Huge news for drug reform and residents of Cook County. According to the county’s State Attorney Anita Alvarez, anyone caught with 30 grams of marijuana or less on their first or second offense will not be prosecuted. On a third offense offenders will be sent to drug schooling.
“What we are doing is simply not working,”
Alvarez said Monday morning.
She noted the huge waste time and money spent on cycling small time drug offenders in and out of the penal system, with the new approach based on “treatment instead of traditional prosecution.”
Additionally, offenders charged with a Class 4 felony who have a non-violent history will be sent to social service agencies for drug abuse treatment. Successful completion of the program will result in dropped charges.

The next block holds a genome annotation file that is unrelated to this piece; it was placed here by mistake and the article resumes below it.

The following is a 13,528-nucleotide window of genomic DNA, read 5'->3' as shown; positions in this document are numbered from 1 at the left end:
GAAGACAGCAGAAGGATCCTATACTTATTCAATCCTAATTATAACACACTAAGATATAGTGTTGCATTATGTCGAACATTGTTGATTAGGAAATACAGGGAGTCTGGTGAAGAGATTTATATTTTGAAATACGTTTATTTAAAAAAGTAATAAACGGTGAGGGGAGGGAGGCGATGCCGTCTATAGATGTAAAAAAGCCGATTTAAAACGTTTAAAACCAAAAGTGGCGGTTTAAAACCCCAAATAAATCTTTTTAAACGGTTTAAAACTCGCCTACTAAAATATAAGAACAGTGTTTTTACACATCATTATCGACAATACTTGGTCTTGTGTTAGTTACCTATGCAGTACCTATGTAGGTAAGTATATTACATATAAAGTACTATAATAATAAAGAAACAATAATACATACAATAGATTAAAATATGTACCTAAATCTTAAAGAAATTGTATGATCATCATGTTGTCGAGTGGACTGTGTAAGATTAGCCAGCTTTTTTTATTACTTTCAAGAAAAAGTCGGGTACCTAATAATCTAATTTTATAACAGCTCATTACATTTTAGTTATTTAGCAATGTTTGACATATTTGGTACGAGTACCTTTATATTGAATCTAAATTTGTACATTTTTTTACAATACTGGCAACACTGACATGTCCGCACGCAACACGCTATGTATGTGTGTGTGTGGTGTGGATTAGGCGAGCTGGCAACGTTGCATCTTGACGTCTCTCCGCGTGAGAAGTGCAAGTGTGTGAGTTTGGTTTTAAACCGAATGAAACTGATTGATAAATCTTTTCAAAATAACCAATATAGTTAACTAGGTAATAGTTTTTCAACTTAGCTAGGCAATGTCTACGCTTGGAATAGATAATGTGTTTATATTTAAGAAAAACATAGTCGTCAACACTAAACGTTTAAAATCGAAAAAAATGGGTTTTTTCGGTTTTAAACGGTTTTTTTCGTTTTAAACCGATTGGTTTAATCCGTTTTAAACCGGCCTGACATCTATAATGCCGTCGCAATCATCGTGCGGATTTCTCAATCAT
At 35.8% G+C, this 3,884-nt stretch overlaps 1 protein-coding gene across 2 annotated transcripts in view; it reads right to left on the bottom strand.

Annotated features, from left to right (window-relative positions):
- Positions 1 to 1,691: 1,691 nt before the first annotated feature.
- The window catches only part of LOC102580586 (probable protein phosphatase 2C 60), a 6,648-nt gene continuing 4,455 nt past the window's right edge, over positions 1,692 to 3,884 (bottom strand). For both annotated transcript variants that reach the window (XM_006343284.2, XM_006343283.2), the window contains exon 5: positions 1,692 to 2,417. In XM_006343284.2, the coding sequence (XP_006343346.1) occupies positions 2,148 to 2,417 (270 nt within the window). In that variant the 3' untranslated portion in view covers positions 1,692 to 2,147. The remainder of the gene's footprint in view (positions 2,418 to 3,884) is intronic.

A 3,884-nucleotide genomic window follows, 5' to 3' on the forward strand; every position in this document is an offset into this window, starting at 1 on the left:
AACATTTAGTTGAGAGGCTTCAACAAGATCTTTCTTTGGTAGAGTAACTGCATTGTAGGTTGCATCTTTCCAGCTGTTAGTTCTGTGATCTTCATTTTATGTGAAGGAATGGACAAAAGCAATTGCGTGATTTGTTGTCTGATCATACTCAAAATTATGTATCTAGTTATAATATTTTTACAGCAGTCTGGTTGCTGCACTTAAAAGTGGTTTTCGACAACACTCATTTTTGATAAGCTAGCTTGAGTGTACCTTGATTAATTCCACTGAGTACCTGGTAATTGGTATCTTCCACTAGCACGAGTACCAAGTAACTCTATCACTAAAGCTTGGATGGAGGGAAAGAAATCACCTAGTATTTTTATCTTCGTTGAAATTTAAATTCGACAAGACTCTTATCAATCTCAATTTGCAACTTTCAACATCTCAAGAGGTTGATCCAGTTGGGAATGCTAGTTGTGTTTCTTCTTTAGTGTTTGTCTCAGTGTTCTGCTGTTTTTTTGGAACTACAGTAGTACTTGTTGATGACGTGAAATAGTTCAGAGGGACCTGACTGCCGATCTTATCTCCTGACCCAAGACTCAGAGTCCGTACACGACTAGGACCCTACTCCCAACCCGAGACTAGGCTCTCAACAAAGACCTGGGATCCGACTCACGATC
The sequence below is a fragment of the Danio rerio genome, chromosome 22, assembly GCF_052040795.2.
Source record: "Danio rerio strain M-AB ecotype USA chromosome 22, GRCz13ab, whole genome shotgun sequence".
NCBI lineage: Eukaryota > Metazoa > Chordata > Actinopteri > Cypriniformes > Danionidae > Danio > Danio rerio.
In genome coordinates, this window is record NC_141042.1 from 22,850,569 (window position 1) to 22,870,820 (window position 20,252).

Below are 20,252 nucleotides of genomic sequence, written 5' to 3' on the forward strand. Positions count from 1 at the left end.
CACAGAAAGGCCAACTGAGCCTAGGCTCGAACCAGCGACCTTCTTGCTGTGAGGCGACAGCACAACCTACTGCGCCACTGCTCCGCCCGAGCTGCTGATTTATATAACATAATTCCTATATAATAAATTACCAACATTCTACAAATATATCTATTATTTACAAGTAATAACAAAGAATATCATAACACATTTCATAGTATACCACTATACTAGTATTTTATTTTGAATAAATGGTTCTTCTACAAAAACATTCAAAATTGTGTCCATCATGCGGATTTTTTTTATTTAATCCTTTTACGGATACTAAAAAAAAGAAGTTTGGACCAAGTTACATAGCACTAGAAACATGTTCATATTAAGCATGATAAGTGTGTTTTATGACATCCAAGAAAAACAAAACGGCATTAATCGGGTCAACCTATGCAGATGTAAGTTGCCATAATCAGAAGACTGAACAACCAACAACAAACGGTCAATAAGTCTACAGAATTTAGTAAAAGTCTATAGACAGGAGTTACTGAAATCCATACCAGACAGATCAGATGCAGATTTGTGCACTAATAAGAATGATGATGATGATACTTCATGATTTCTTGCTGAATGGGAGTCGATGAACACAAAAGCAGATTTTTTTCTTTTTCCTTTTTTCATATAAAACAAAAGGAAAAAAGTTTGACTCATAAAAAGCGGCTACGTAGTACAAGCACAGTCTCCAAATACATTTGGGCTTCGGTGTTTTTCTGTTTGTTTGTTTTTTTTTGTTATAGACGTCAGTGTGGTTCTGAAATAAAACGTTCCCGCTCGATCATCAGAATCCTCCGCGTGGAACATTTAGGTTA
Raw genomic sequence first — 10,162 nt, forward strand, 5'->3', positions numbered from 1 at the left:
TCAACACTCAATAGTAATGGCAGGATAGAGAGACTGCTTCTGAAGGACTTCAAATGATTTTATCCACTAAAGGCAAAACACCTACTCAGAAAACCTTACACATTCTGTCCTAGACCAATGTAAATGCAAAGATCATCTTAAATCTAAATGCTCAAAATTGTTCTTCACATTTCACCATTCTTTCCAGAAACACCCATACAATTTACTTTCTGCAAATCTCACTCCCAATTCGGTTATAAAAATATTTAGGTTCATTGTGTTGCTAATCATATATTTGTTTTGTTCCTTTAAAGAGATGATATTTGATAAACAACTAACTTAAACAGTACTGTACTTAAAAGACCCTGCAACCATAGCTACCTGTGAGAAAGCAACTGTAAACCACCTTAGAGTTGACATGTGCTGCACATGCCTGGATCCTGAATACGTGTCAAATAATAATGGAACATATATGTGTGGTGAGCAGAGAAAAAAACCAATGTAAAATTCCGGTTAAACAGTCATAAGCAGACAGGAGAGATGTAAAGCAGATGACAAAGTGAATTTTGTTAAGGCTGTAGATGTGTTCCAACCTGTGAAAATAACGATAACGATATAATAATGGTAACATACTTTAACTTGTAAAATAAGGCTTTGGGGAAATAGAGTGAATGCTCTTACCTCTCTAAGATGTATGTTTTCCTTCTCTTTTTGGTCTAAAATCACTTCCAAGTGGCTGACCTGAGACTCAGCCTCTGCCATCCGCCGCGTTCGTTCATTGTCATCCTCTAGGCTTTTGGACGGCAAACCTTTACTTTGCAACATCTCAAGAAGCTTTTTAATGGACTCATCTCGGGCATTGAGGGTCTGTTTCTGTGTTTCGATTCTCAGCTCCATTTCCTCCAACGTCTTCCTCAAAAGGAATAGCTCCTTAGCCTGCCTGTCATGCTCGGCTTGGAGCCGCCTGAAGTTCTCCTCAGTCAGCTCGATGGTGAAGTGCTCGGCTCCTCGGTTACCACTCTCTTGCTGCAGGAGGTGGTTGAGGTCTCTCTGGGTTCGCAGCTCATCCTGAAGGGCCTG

“In drug school, the success is phenomenal. Ninety-percent of the people complete it and around 85-percent don’t have further drug arrest,”
Pam Rodriguez, Treatment Alternatives for Safe Communities (TASC) CEO said. TASC helps approximately 2,000 drug offenders a year with community-based treatment. One can imagine that with this new policy TASC stands to see their patient count rise dramatically.
“I am not promoting any drug use. I am not promoting legalization of anything,” Alvarez said.
“We have to ask ourselves are we being smart here? Are we giving people services they need? Or are we going to continue processing these cases?”
Many Illinois communities have already moved to issuing citations instead of prosecution in low level marijuana cases. Alvarez stated these tickets will still count as an arrest and offenders will still be liable for paying the fines.